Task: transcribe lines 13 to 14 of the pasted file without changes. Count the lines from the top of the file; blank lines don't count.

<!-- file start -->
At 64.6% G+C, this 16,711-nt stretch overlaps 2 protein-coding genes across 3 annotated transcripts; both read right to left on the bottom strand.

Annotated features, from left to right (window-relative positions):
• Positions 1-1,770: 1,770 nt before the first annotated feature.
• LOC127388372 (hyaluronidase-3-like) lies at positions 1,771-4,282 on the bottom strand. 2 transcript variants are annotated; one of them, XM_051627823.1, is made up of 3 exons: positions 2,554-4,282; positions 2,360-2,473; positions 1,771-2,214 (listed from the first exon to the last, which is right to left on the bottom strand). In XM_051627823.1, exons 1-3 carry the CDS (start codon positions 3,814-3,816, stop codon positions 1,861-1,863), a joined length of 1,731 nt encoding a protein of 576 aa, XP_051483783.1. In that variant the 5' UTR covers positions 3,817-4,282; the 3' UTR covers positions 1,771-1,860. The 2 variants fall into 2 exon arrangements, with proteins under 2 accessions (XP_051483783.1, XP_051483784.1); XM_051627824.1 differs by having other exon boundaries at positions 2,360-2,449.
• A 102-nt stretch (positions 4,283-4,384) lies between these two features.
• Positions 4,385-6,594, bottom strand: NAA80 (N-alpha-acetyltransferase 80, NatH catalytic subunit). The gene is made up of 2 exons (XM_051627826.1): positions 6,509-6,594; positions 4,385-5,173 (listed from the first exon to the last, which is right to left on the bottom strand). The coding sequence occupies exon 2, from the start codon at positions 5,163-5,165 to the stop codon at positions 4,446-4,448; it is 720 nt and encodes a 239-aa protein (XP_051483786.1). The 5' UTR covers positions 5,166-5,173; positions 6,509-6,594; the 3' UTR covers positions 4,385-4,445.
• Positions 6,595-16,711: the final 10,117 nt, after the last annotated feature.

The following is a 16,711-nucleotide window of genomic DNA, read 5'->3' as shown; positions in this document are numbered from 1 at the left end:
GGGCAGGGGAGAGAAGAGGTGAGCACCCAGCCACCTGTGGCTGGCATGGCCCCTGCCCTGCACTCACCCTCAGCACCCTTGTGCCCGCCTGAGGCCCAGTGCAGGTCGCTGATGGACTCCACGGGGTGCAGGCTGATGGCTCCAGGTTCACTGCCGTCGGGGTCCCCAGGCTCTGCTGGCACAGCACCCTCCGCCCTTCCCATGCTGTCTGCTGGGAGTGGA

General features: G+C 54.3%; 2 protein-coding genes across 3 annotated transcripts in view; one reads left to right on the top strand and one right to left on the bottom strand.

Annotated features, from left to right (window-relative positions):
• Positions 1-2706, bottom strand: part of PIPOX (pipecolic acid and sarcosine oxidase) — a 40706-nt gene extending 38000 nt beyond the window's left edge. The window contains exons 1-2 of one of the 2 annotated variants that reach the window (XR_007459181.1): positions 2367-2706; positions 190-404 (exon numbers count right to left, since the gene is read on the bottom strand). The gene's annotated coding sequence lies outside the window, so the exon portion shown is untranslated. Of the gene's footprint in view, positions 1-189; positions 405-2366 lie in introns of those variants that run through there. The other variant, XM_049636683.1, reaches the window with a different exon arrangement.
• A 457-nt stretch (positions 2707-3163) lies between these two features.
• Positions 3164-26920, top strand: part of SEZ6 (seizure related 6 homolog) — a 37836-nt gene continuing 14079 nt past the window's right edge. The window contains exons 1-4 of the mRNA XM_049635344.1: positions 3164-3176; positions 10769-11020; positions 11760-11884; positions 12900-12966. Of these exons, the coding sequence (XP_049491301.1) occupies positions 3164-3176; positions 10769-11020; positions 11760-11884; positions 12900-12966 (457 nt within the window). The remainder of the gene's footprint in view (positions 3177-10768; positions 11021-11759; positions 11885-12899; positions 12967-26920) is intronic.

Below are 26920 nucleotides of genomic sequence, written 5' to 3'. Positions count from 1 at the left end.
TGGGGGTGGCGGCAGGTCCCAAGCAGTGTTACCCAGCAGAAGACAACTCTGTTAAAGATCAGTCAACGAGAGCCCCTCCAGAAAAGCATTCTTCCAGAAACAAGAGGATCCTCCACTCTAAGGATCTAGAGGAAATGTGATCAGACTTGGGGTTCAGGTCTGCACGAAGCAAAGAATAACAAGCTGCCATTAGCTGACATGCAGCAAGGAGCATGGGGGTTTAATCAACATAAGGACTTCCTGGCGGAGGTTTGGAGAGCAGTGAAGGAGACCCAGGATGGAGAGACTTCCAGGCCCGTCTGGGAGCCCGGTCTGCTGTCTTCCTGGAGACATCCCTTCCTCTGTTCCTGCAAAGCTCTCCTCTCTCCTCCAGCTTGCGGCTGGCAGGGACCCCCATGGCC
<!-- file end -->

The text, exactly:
• A 457-nt stretch (positions 2707-3163) lies between these two features.
• Positions 3164-26920, top strand: part of SEZ6 (seizure related 6 homolog) — a 37836-nt gene continuing 14079 nt past the window's right edge. The window contains exons 1-4 of the mRNA XM_049635344.1: positions 3164-3176; positions 10769-11020; positions 11760-11884; positions 12900-12966. Of these exons, the coding sequence (XP_049491301.1) occupies positions 3164-3176; positions 10769-11020; positions 11760-11884; positions 12900-12966 (457 nt within the window). The remainder of the gene's footprint in view (positions 3177-10768; positions 11021-11759; positions 11885-12899; positions 12967-26920) is intronic.